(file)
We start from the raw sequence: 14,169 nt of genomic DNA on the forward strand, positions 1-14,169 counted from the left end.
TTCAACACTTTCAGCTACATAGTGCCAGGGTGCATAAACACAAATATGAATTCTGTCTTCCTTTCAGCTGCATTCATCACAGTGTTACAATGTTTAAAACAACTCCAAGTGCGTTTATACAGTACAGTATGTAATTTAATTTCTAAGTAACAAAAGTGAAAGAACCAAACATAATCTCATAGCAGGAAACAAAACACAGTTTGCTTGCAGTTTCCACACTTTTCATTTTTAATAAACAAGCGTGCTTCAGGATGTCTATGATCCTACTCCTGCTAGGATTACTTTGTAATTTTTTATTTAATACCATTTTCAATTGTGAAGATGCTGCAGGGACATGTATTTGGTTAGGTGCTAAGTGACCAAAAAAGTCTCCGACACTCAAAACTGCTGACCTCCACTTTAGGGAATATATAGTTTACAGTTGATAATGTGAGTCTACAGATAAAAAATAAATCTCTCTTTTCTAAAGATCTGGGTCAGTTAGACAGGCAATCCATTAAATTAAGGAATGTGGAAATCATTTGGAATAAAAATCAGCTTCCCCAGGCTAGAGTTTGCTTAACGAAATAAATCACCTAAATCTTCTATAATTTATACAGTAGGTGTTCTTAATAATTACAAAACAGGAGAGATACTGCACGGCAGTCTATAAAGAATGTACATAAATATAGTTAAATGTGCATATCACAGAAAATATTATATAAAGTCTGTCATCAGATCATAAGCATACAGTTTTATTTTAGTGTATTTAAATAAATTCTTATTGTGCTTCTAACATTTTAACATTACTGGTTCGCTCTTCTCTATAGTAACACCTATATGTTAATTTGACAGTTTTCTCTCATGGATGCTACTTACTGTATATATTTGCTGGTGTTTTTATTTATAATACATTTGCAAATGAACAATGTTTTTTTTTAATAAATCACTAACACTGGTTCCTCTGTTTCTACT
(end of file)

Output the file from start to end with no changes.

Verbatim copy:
We start from the raw sequence: 14,169 nt of genomic DNA on the forward strand, positions 1-14,169 counted from the left end.
TTCAACACTTTCAGCTACATAGTGCCAGGGTGCATAAACACAAATATGAATTCTGTCTTCCTTTCAGCTGCATTCATCACAGTGTTACAATGTTTAAAACAACTCCAAGTGCGTTTATACAGTACAGTATGTAATTTAATTTCTAAGTAACAAAAGTGAAAGAACCAAACATAATCTCATAGCAGGAAACAAAACACAGTTTGCTTGCAGTTTCCACACTTTTCATTTTTAATAAACAAGCGTGCTTCAGGATGTCTATGATCCTACTCCTGCTAGGATTACTTTGTAATTTTTTATTTAATACCATTTTCAATTGTGAAGATGCTGCAGGGACATGTATTTGGTTAGGTGCTAAGTGACCAAAAAAGTCTCCGACACTCAAAACTGCTGACCTCCACTTTAGGGAATATATAGTTTACAGTTGATAATGTGAGTCTACAGATAAAAAATAAATCTCTCTTTTCTAAAGATCTGGGTCAGTTAGACAGGCAATCCATTAAATTAAGGAATGTGGAAATCATTTGGAATAAAAATCAGCTTCCCCAGGCTAGAGTTTGCTTAACGAAATAAATCACCTAAATCTTCTATAATTTATACAGTAGGTGTTCTTAATAATTACAAAACAGGAGAGATACTGCACGGCAGTCTATAAAGAATGTACATAAATATAGTTAAATGTGCATATCACAGAAAATATTATATAAAGTCTGTCATCAGATCATAAGCATACAGTTTTATTTTAGTGTATTTAAATAAATTCTTATTGTGCTTCTAACATTTTAACATTACTGGTTCGCTCTTCTCTATAGTAACACCTATATGTTAATTTGACAGTTTTCTCTCATGGATGCTACTTACTGTATATATTTGCTGGTGTTTTTATTTATAATACATTTGCAAATGAACAATGTTTTTTTTTAATAAATCACTAACACTGGTTCCTCTGTTTCTACT